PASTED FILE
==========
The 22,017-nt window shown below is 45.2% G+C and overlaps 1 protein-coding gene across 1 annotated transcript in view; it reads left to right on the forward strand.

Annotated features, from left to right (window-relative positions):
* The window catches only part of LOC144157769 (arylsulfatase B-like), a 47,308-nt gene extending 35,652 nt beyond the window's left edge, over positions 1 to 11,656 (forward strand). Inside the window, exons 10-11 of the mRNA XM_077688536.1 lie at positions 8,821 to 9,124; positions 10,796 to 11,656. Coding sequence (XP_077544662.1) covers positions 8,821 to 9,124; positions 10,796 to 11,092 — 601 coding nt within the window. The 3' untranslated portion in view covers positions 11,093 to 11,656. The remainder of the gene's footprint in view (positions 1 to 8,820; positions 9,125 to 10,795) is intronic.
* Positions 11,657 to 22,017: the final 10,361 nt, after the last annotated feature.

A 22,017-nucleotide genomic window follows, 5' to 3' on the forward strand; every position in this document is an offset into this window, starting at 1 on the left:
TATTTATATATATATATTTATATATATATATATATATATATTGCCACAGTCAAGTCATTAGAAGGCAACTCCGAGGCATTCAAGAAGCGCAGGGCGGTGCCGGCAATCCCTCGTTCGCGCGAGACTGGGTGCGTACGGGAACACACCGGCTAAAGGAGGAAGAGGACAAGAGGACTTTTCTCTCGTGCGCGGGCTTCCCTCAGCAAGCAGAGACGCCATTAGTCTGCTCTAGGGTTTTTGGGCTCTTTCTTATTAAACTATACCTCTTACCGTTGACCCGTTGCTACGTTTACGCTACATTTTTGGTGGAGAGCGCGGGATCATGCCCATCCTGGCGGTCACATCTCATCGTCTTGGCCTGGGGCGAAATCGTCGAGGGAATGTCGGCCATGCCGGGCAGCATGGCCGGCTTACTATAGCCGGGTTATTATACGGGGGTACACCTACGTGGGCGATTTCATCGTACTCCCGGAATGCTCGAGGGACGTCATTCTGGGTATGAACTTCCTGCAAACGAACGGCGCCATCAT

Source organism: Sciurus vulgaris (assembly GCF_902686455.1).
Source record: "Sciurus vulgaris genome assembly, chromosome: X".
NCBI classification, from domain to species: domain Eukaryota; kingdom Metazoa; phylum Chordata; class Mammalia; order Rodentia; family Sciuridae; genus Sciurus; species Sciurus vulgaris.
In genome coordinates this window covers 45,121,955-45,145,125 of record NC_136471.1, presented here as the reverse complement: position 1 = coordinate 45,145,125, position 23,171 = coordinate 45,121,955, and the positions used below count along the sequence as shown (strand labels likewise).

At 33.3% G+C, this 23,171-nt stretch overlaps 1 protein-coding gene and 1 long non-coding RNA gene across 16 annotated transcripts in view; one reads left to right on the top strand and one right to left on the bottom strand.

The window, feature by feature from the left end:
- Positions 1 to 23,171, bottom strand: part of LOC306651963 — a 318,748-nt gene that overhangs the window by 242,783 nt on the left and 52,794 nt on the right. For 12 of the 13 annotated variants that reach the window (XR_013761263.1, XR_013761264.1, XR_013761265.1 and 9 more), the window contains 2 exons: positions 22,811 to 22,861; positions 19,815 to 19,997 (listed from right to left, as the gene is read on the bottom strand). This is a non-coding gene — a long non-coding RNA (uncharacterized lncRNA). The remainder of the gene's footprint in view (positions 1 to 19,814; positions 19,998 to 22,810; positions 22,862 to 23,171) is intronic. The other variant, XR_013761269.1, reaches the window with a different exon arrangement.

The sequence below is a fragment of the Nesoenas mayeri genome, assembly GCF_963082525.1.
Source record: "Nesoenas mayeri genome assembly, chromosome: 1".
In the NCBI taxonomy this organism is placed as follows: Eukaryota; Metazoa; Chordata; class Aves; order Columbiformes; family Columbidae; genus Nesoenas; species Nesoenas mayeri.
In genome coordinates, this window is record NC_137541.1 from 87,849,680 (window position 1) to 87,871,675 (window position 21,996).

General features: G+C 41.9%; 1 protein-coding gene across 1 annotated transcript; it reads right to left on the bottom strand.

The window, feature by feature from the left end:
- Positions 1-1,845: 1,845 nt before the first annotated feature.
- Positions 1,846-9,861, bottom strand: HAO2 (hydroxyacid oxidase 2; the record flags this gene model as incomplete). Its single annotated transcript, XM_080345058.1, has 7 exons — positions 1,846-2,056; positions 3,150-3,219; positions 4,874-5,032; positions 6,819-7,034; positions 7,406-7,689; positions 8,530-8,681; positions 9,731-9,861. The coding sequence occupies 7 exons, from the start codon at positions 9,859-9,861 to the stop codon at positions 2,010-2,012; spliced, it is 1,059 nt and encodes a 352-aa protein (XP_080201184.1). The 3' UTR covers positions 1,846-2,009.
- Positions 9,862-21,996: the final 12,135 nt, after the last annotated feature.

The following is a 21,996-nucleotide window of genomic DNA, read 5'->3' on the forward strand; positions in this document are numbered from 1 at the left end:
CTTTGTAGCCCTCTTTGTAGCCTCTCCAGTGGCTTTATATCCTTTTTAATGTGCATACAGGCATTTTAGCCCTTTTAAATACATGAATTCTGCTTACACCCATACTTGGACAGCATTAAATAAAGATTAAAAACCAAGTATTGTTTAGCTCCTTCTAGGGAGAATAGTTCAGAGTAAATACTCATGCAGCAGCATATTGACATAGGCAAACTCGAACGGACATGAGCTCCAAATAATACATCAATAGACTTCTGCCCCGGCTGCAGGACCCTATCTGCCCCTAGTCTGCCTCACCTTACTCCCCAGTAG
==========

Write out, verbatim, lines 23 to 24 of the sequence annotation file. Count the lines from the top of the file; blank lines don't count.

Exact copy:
The following is a 21,996-nucleotide window of genomic DNA, read 5'->3' on the forward strand; positions in this document are numbered from 1 at the left end:
CTTTGTAGCCCTCTTTGTAGCCTCTCCAGTGGCTTTATATCCTTTTTAATGTGCATACAGGCATTTTAGCCCTTTTAAATACATGAATTCTGCTTACACCCATACTTGGACAGCATTAAATAAAGATTAAAAACCAAGTATTGTTTAGCTCCTTCTAGGGAGAATAGTTCAGAGTAAATACTCATGCAGCAGCATATTGACATAGGCAAACTCGAACGGACATGAGCTCCAAATAATACATCAATAGACTTCTGCCCCGGCTGCAGGACCCTATCTGCCCCTAGTCTGCCTCACCTTACTCCCCAGTAG